AP: Yeah, well, Charlotte is interesting because there is southern accents. There are a lot of people who have more what would be maybe a Midwestern accent and plus Charlotte is a growing so much and there are so many transients coming from all over the US, that a lot of it has been mixed up. There is yes, a southern dialect among the natives and the ones that live maybe more in the southern regions or, um, what you might term as, ah, maybe, um, rednecks maybe? [Laugh]
JY: Yeah.
AP: If you want to stereotype or whatever because they seem to maintain that southern accent, that's for sure because it's still the South and they're still here but, you know, there's a running joke about it's very hard to find a native Charlottean because there are so many different people coming from all over the world and all, you know.
JY: Uh-huh.
AP: Because it's growing so fast but not a lot of the natives are here. [Laugh] So I think eventually the southern dialect might eventually change to where the other will be just general English because now we're also getting like huge populations of racial or ethnic populations living here.
JY: Uh-huh.
AP: Because the biggest one is Hispanics because there is a lot of Spanish and Mexicans here.
JY: Uh-huh.
AP: And, um, there's a growing population of Asians, too, and Greeks. Greeks and Germans, there are a lot of Germans here, too.
JY: Uh-huh. [Static]
AP: Scottish and English, and with all the mixture, eventually, that, the pure southern dialect that was here will be "hybrided" out eventually. That's what my theory is.
JY: [Laugh] Um, ah, um, ah, um, oh, in different class, different professor said, I mean our professor explain about free variation?
AP: Uh-huh.
JY: And that, uh, um, people, um, how people pronounce differently, even though it is same word.
AP: Like tomato or tomato.
JY: Yes, yes, sure, yes. See, um, can you explain some words? [Laugh]
AP: Either or either? Well, that depends really. It can depend on like your schooling.
JY: Uh-huh.
AP: Like, um, or how your parents pronounced it 'cause a lot of my words come from pronunciation of my parents, how they taught me because when they came to the States, they spoke Korean. My, my parents taught me English. So a lot of their English words I got from them and, um, I think with a lot of children growing up they'll get it from perhaps a family member or a relative, their environment,-.
JY: Uh-huh.
AP: Of how they pronounce a word. And maybe when they get to school and they come across it and the teacher pronounces it in a different way, they might actually try to make a conscious effort to pronounce it her way, but more times probably not.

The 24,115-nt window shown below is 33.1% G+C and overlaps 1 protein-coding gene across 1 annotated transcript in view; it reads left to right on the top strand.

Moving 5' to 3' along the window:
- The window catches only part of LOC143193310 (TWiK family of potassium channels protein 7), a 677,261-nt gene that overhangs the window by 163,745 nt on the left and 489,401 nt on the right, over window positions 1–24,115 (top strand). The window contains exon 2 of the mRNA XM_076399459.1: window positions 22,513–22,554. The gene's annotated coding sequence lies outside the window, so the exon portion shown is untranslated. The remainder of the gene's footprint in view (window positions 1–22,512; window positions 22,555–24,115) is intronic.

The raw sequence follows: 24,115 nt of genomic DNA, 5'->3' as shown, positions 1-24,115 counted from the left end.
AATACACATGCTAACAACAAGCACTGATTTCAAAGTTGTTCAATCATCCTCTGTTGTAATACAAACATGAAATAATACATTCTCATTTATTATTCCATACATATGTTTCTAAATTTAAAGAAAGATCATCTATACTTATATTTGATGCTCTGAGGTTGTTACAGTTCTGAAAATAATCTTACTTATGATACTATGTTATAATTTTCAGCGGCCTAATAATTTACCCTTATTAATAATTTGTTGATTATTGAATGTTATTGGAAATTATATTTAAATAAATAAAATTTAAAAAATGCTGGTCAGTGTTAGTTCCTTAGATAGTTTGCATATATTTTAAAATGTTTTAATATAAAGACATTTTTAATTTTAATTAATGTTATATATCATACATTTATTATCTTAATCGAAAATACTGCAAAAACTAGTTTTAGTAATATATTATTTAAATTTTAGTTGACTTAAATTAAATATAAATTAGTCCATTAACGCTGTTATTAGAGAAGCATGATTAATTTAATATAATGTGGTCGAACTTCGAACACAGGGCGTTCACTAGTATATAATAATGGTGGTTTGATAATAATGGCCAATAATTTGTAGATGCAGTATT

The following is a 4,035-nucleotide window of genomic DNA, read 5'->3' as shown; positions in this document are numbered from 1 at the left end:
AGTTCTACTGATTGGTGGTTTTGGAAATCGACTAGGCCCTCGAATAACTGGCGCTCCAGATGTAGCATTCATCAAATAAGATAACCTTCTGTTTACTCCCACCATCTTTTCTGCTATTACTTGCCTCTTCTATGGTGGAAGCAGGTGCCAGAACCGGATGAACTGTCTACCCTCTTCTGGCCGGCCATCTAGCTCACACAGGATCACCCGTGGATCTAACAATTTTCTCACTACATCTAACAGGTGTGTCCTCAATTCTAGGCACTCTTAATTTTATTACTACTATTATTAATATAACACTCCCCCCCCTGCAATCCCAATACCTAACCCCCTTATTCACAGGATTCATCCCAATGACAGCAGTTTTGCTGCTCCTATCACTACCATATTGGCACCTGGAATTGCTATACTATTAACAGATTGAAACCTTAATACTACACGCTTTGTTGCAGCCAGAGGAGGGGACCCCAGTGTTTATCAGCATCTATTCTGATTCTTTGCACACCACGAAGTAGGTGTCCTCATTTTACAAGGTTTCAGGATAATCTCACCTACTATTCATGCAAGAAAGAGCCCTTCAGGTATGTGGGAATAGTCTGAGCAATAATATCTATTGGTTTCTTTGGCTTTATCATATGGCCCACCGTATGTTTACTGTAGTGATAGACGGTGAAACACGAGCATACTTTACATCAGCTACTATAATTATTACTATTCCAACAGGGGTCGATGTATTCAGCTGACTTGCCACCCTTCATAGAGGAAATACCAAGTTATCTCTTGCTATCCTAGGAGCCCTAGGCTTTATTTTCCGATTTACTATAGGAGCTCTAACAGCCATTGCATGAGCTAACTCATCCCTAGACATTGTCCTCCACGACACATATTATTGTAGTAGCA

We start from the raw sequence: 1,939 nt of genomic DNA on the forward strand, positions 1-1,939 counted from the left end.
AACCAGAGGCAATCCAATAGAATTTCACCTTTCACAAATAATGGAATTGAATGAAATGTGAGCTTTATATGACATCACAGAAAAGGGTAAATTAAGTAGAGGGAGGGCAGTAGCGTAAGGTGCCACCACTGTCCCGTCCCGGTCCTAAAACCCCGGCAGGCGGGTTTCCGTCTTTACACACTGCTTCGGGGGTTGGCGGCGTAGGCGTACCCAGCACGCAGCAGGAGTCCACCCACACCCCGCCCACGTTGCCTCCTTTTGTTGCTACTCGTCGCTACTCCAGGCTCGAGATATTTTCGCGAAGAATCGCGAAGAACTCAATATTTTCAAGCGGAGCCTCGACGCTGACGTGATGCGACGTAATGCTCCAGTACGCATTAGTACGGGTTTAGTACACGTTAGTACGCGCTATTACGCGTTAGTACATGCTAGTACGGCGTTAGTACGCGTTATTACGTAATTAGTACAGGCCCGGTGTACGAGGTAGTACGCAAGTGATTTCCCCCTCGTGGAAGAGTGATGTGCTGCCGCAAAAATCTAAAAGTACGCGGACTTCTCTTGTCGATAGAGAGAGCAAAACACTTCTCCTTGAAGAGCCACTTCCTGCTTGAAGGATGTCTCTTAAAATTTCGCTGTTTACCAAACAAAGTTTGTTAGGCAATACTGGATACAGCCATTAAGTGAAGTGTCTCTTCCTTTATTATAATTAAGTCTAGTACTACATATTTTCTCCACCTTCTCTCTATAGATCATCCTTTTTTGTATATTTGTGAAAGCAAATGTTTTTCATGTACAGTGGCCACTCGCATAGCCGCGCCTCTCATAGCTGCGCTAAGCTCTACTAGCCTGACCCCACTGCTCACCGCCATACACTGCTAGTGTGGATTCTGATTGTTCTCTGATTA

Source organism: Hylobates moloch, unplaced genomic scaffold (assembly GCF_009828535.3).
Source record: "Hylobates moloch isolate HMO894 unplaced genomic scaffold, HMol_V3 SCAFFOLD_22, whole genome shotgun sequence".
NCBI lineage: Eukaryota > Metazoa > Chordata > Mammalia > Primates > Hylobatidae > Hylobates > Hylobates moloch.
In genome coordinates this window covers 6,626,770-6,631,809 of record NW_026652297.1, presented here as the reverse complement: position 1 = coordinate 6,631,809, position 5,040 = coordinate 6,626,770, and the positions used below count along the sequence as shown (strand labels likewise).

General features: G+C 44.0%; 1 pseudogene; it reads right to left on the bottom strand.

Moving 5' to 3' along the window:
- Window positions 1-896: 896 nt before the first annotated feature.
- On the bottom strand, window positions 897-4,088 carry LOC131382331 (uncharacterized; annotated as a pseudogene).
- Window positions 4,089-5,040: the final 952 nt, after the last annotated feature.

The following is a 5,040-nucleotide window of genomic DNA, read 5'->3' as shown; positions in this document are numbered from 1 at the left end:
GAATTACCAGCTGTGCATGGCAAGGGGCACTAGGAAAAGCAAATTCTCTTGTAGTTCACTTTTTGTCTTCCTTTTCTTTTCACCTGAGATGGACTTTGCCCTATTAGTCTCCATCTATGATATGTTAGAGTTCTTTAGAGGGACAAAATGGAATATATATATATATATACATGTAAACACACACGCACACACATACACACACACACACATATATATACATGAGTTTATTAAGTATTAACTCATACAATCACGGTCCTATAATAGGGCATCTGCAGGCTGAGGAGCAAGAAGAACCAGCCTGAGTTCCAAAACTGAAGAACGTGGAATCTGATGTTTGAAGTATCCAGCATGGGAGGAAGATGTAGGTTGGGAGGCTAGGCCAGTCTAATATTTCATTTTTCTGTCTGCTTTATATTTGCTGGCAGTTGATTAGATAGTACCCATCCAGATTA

JY: Hmm.
AP: It's probably going to be more of the home dialect than the school dialect and so forth, so. And really too, it, it does kind of vary 'cause it can also stem from how, um, how a person interprets the grammatical morphemes or the rules-.
JY: Hmm.
AP: The grammatical rules like, um, how, you know, when we learn pronunciation of vowels and consonants and so forth, somebody might have misinterpreted that when you see "ei" together I think it's technically supposed to be an "e" sound-.
JY: Uh-huh.
AP: But someone might misinterpret it and thinks it's an "i" sound or whatever and that, you know, from can be that from that or even like a tomato or a potato, the spellings are different, too because I believe the tomato with an "oe" is the more proper English form, that the English use.
JY: Uh-huh. You pronounced tomato?
AP: Tomato.
JY: And you pronounce it either or either?
AP: Well now I have to think about it.
JY: [Laugh]
JY: Either or either? Either or-?
AP: You know, if I have to speak it out loud to somebody I will pronounce it correctly [laugh] but when I am saying it to myself sometimes I don't care. // I'll say either or either.//
JY: // Sometimes we say either or either. //
AP: Yeah. That's just a weird thing with me, OK? [Laugh] My idiosyncrasy.
JY: Um, uh, the professor said uh, uh, in, um, northern people-?
AP: Say, like Northern people.
JY: Yeah. Curi-, curi-, greasy, greasy people?
AP: Greasy?
JY: Yeah. A lot of people are greasy.
AP: Greasy. Greasy?
JY: But you pronounce greasy?
AP: Pronounce it with a z.
JY: Uh.
AP: Yeah. Yeah, but that's a probably Northern dialect then, that's a true. Greasy because, um, I think the Midwestern, we enunciate our words. Meaning we pronounce our words-.
JY: Uh-huh.
AP: More clearly.
JY: Uh-huh.
AP: So, because when I look at a word I usually look at the literal pronunciation of it. So if it has an 's' in here I would probably apply the 's' sound, greasy. So-.
JY: Hmm.
AP: Unless of course I knew that it was an irregular word, and it's supposed to have a 'z' pronunciation and I would apply that but it's not, it's a normal word with the 's' pronunciation.
JY: Hmm.
AP: See, it's a very complex thing, isn't it? [Laugh]
JY: Yeah, right.
AP: I know, I know because I'm like, I'm just learning English for heaven's sake.
JY: Yeah, I think it's weird. I'm not native speaker.
AP: Uh-huh.
JY: So we cannot, we cannot distinguish, um, to, um, the difference between sounds.
AP: Yeah. Well, English is like a very difficult language anyway because it's, it's got all these different languages within it, and spellings can be really weird.
JY: [Laugh] Thank you to be here. Thank you for your stories and thank you for your gift of knowledge and ideas from your. Very good. ( ). Your, uh, I'm getting idea from your ( ).
AP: Well good.
JY: [Laugh]
AP: 'Cause yeah, it's very complex but much more complex than not.